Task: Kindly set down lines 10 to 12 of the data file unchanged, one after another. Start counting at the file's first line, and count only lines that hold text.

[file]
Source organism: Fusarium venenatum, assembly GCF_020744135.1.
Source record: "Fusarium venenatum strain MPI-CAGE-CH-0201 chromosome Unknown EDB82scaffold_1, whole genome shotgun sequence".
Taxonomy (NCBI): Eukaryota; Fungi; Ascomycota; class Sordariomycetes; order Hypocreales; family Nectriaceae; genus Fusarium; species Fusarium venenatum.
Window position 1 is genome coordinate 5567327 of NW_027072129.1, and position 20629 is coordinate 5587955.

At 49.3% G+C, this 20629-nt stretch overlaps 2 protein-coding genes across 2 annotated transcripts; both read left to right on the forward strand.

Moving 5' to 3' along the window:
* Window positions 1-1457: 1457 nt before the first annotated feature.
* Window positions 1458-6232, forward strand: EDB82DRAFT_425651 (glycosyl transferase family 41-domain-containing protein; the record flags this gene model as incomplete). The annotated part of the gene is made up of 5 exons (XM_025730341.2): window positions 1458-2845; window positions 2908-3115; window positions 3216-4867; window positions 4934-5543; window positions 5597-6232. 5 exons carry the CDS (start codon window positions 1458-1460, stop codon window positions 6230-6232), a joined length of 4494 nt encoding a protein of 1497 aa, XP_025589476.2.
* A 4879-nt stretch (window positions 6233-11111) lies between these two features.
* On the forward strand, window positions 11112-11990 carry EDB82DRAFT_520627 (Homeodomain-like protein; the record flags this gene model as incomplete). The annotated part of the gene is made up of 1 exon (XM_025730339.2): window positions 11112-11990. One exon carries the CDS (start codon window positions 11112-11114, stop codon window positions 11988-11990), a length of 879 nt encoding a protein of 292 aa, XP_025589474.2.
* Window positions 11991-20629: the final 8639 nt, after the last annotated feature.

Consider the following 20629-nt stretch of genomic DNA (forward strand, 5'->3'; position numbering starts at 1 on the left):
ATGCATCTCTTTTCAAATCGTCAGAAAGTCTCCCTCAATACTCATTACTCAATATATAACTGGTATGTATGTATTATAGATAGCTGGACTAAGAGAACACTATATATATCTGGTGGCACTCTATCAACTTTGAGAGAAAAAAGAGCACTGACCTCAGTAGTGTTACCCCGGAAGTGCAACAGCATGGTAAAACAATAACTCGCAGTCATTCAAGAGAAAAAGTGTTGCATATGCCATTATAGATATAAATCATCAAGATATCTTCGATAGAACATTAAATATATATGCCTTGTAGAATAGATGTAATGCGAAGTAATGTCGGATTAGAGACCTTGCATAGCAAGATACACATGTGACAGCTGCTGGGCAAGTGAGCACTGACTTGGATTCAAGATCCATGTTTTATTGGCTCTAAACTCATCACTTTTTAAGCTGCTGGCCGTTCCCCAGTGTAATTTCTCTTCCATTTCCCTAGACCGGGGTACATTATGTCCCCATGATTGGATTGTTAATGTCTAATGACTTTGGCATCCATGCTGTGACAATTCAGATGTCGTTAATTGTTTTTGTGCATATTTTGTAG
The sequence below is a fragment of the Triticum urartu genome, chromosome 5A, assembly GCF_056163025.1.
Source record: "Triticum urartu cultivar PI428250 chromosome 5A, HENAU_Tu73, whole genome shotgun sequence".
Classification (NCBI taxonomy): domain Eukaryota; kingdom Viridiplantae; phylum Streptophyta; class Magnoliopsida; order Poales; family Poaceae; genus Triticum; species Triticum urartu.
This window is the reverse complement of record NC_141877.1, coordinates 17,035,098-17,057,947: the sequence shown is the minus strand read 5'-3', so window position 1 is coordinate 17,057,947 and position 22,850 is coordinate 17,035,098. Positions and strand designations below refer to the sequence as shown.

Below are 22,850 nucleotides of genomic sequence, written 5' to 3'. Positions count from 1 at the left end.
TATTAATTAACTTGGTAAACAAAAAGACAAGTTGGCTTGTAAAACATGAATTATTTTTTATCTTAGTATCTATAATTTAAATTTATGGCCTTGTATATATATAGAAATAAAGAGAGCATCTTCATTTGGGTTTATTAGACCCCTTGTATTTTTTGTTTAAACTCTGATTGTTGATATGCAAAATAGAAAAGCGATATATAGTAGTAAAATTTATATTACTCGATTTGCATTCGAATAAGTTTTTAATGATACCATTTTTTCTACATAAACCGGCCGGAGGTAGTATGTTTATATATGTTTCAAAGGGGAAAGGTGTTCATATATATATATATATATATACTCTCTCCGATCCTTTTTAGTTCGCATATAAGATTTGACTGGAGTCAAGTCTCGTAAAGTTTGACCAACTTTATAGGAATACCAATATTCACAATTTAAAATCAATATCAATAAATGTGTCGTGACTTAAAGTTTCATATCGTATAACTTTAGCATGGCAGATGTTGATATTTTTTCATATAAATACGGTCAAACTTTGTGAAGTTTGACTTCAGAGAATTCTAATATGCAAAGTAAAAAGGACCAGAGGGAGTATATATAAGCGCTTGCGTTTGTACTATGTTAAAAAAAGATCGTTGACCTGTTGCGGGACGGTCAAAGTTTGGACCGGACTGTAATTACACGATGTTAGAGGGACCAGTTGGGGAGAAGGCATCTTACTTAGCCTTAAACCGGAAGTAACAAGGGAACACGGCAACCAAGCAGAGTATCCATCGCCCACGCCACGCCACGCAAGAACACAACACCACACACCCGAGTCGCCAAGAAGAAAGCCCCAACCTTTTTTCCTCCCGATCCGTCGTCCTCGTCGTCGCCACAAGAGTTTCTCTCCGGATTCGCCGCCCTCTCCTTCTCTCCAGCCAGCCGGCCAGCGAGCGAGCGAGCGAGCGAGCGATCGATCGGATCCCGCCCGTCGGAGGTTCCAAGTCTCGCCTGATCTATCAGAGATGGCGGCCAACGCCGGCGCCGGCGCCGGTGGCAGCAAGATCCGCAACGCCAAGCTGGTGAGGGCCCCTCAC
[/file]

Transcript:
* On the forward strand, window positions 11112-11990 carry EDB82DRAFT_520627 (Homeodomain-like protein; the record flags this gene model as incomplete). The annotated part of the gene is made up of 1 exon (XM_025730339.2): window positions 11112-11990. One exon carries the CDS (start codon window positions 11112-11114, stop codon window positions 11988-11990), a length of 879 nt encoding a protein of 292 aa, XP_025589474.2.
* Window positions 11991-20629: the final 8639 nt, after the last annotated feature.

Consider the following 20629-nt stretch of genomic DNA (forward strand, 5'->3'; position numbering starts at 1 on the left):